tend to survive longer and pass their traits
onto their offspring, rapidly multiplying and quickly becoming a terrifying threat. What makes this issue so alarming is that these bacteria
could turn a routine operation into a medical emergency with highly increased levels
of mortality worldwide. If we don't act quickly, by 2050, antibiotic-resistant
superbugs are forecasted to kill more people per year than cancer. To help combat this, you should avoid taking antibiotics unless
absolutely necessary, and aim to purchase organic meat, which is less likely to be
pumped full of antibiotics. Man-made bioweapons
manufactured to be untreatable and relentlessly lethal
present a similar threat. The accidental release
of these could rapidly spread into a worldwide pandemic, possibly even an extinction event. Statistics show that without
restricting these experiments, there is a one in four chance of a breach occurring within the next decade which could easily wipe
out 60% of humanity. Number eight, at war with the universe. Have you ever wondered what causes those huge craters on the moon? The answer is comets,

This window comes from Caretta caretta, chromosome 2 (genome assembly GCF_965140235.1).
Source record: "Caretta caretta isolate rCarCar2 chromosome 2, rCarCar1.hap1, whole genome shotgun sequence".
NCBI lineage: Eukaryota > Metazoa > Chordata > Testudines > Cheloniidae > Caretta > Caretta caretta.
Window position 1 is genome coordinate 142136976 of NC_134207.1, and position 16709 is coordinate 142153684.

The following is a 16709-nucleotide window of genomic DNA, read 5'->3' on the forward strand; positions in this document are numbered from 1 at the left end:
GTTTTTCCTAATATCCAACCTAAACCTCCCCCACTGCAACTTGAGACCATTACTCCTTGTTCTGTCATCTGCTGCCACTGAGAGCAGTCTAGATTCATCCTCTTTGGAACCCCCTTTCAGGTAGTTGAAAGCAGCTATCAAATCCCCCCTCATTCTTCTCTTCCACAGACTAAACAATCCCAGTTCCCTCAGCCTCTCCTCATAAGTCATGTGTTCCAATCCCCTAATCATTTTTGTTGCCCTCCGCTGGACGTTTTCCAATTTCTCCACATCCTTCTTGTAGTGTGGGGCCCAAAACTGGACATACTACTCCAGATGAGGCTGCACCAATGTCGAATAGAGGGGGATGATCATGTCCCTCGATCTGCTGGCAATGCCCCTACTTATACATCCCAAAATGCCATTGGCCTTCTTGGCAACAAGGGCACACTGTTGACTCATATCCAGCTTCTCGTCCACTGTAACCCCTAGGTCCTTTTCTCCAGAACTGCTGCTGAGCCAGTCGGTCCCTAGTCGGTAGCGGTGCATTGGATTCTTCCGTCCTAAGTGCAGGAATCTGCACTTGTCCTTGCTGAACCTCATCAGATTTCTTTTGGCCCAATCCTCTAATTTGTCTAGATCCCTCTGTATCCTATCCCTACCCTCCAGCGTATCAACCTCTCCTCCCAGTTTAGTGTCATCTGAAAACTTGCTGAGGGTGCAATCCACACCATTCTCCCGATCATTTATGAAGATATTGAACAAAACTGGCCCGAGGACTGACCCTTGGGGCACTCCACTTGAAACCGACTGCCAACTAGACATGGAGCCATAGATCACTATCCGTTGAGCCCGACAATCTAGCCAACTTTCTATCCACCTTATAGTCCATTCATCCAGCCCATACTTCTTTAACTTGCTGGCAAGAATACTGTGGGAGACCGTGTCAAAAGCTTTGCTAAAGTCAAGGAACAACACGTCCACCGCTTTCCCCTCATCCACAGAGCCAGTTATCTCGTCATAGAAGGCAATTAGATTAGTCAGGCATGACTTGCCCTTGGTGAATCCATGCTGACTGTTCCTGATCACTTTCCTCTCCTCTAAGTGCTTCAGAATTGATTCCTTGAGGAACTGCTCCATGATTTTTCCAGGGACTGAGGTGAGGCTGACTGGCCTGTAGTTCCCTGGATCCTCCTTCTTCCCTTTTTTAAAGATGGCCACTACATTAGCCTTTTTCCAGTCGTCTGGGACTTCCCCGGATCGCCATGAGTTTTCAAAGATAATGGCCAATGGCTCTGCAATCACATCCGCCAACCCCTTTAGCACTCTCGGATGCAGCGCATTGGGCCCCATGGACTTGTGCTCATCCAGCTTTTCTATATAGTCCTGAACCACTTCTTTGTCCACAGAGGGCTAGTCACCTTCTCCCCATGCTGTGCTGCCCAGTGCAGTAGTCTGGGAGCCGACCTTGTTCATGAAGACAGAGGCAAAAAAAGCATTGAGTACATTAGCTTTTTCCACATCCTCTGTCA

asteroids, and meteors. The reason earth doesn't
suffer quite as badly from cosmic acne is
thanks to our atmosphere, which deflects space debris. The stuff that does get through is usually traveling fast enough to
ignite the air in front of it, vaporizing rocky invaders
before they can do much damage. Only the fastest, largest,
and most cohesively structured intruders make it to touchdown, which can be cataclysmic and is thought to have caused the mass extinction of the dinosaurs approximately
65 million years ago. In 1950, astronomer Carl Wirtanen spotted an asteroid a mile in diameter traveling at 38,000 miles per hour on a collision course with earth. While there is a less than 1%
chance of a direct collision, the possibility cannot be ruled out, and must be taken seriously. The asteroid is expected to
reach us on March 16th, 2880, which gives us 35
generations' worth of thinking to come up with a solution. One solution may be to cover the asteroid in reflective material,
which will transfer the sun's light energy into a force
known as the Yarkovsky effect, nudging it off-course. We need a solution because if the asteroid makes it to earth, it will hit the ground with a force of a half million megatons, 10,000 times more than the most powerful nuclear weapon ever detonated on earth. Everything within a hundred-mile